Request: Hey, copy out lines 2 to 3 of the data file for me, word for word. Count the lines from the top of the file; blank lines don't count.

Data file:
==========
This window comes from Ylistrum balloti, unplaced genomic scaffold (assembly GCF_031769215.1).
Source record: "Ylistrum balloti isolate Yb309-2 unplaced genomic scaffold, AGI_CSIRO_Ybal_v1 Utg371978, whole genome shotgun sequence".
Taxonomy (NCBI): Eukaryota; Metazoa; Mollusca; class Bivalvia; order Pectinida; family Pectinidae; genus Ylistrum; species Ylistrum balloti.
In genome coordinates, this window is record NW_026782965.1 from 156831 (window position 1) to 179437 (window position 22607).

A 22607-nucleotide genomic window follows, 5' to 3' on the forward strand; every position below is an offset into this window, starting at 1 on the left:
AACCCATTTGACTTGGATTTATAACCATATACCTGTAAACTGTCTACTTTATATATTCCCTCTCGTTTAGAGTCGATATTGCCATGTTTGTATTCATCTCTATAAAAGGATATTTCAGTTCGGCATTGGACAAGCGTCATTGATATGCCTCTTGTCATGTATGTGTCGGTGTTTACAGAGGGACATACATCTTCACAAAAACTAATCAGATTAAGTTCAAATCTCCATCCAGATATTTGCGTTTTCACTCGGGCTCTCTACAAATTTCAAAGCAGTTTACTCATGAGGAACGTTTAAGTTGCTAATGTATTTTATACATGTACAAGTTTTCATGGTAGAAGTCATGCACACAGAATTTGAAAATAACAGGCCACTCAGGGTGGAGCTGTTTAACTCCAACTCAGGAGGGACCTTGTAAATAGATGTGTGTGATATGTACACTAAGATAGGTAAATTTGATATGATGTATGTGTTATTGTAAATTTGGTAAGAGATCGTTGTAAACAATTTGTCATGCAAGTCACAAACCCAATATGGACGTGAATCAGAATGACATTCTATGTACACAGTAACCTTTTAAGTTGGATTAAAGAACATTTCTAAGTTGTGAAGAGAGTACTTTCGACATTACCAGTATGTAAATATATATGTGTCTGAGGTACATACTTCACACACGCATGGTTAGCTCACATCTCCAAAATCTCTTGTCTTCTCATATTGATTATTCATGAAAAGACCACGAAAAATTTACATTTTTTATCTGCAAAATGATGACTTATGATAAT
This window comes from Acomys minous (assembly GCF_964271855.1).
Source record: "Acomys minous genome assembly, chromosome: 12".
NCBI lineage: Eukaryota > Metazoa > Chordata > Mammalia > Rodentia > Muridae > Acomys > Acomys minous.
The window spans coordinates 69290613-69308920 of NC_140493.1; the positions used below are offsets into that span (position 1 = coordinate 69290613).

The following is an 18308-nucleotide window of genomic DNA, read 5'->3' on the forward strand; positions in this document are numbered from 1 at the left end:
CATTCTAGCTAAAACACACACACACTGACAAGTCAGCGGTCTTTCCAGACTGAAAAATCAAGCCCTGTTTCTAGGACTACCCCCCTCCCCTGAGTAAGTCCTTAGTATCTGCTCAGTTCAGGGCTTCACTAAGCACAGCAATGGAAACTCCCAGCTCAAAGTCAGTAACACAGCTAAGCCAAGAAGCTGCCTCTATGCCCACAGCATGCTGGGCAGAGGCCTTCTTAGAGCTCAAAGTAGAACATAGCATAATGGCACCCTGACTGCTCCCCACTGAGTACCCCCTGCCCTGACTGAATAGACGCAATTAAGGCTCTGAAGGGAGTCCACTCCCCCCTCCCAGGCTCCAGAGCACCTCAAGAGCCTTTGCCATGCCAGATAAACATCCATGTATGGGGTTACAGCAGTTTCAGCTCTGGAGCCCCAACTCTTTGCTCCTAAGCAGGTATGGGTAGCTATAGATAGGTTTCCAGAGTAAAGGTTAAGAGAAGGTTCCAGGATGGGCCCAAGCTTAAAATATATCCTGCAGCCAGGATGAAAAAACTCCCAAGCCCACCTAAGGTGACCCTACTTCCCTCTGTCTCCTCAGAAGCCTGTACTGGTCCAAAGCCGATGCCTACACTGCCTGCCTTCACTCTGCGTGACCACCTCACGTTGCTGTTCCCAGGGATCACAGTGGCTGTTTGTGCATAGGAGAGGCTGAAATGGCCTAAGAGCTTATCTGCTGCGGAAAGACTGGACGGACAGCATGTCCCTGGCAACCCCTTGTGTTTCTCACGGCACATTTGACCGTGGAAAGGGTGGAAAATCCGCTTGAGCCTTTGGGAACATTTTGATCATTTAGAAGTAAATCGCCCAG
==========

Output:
Source record: "Ylistrum balloti isolate Yb309-2 unplaced genomic scaffold, AGI_CSIRO_Ybal_v1 Utg371978, whole genome shotgun sequence".
Taxonomy (NCBI): Eukaryota; Metazoa; Mollusca; class Bivalvia; order Pectinida; family Pectinidae; genus Ylistrum; species Ylistrum balloti.